By: Mitch Webster
My essay is about Vimy Ridge and how it affected Canada. Located in a northern region of France known as Nord-Pas-de-Calais, Vimy Ridge was the site where Canada won one of its greatest battles. The Vimy Ridge battle began on April 9th, 1917 and ended on April 12th, 1917. Winning this battle earned Canada a reputation for deploying new “thorough” tactics which became the foundation for future victories. Canada won a battle that no one expected Canada to win, which changed the way others thought about the strength of Canadian battalions. Winning the battle of Vimy Ridge ultimately gained independence and respect for Canada. Some of the ways that Canada was affected by Vimy Ridge include, 1) it was the first battle Canada ever won which helped Canada win many other battles in the future, 2) Vimy Ridge earned Canada a reputation for winning despite having fewer troops than those that had tried before them, and 3) Vimy Ridge led to independence for Canada.
Canada’s first battle being won at Vimy Ridge helped Canada be successful in future battles. Canada continued to deploy the same thorough tactics and did not ignore anything that could help soldiers succeed. The victory at Vim Ridge shaped a conviction that the same thorough preparation would result in success. The Vimy Ridge battle was a very expensive victory and resulted in 10,000 Canadians being lost or wounded. Prime Minister Sir Robert Borden led Canada through World War I, and Borden felt that as a result of lives lost during Vimy Ridge it was necessary for Canada to consider use of conscription to ensure sufficient troops going forward. “The federal government decided in 1917 to conscript young men for overseas military service. Voluntary recruitment was failing to maintain troop numbers, and Prime Minister Sir Robert Borden believed in the military value, and potential post-war influence, of a strong Canadian contribution to the war.”1 To the point of conscription, far fewer French Canadians had voluntarily enlisted themselves in war. Conscription meant that English and French Canadian men no longer volunteered to go to war, and that all Canadian men 19 years of age and older who were physically able were required to go to war. As conscription was put in place to fill the holes following Vimy Ridge and to keep the faith of front line troops, it confirms the effect Vimy Ridge had on Canada. “The 1917 conscription debate was one of the fiercest and most divisive in Canadian political history. French-Canadians, as well as many farmers, unionized workers, non-British immigrants, and other Canadians, generally opposed the measure. English-speaking Canadians, led by Prime Minister Borden and senior members of his Cabinet, as well as British immigrants, the families of soldiers, and older Canadians, generally supported it”2. The conscription debate caused division within Canada. While Prime Minister Sir Robert Borden had promised that farmers would be exempted from conscription, in the end conscription was applied to farmer’s sons as well. On the economic front, there were positive affects of Canada’s victory at Vimy Ridge. Following Vimy Ridge and implementation of conscription, Canada’s production of armaments and munitions soared and 25% of the shells fired on the Western front came from Canada. In fact, Great Britain was using Canadian funds for armaments, eating Canadian produced food and relying on dominion soldiers (mostly Canadian and Australian). The success at Vimy Ridge helped Canada get established for future success at war and at home.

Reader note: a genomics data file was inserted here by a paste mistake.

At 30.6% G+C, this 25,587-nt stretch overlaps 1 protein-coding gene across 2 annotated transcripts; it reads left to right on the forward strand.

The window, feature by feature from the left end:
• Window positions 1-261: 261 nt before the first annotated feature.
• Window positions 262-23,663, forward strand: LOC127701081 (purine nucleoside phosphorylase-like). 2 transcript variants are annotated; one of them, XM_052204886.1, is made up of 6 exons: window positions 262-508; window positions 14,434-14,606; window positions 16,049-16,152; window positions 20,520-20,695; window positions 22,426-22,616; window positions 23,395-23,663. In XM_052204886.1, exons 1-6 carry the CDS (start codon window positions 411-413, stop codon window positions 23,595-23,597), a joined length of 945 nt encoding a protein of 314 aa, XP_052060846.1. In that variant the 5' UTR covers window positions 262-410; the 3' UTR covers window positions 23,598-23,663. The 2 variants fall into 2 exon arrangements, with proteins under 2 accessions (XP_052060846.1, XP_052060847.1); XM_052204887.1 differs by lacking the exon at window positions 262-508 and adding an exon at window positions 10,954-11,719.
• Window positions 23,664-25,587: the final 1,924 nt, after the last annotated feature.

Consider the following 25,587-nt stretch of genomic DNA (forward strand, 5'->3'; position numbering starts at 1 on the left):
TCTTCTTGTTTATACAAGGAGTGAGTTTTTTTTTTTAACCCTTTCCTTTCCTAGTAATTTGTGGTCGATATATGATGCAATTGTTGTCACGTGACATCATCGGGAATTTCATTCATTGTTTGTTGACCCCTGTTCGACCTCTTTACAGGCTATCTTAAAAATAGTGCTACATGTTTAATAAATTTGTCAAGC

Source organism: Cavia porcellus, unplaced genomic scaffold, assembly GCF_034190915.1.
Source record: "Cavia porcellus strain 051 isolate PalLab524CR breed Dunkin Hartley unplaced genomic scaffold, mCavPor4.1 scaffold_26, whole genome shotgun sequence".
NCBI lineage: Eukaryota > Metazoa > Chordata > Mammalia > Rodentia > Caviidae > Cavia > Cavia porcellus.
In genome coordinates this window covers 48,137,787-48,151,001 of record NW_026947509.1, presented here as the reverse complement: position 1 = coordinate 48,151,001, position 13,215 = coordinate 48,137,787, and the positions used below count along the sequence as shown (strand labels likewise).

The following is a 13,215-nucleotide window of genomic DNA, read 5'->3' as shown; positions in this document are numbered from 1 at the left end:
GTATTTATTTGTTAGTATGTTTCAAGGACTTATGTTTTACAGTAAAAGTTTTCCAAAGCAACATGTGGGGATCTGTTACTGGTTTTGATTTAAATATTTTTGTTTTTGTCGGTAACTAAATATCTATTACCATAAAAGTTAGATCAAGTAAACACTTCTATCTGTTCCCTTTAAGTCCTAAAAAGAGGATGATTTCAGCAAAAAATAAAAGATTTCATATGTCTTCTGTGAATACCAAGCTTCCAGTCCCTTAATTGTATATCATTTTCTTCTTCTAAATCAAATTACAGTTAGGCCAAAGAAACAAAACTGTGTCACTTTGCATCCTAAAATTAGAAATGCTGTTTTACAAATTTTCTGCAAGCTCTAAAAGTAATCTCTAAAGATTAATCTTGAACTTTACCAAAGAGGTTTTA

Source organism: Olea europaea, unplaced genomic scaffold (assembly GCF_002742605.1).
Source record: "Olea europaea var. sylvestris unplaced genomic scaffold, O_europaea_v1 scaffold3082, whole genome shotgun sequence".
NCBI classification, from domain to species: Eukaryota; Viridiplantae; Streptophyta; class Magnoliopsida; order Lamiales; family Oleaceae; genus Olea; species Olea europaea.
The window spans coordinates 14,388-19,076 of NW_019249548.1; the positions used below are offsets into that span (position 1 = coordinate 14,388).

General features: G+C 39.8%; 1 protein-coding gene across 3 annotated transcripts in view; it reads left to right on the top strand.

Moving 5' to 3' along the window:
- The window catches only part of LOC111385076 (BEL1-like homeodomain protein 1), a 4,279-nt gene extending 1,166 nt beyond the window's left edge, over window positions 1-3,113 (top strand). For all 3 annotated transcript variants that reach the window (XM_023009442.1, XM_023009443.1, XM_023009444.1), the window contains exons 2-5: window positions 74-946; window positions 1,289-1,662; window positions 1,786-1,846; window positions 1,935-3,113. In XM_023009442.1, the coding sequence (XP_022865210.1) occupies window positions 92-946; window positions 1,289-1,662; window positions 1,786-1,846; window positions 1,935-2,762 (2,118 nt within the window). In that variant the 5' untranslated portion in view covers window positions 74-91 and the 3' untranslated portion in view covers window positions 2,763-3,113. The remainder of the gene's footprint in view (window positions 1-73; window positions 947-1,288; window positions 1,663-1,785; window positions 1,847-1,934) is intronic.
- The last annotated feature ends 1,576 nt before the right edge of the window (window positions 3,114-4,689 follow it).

Vimy Ridge earned Canada a great reputation for victory using thorough tactics, despite having fewer troops than the Germans and those that had tried to defeat the Germans before them. “In the spring of 1917, Canadian troops were sent to capture Vimy Ridge, which was being occupied by the Germans. The allies (the United States, Great Britain, France, etc.) had tried several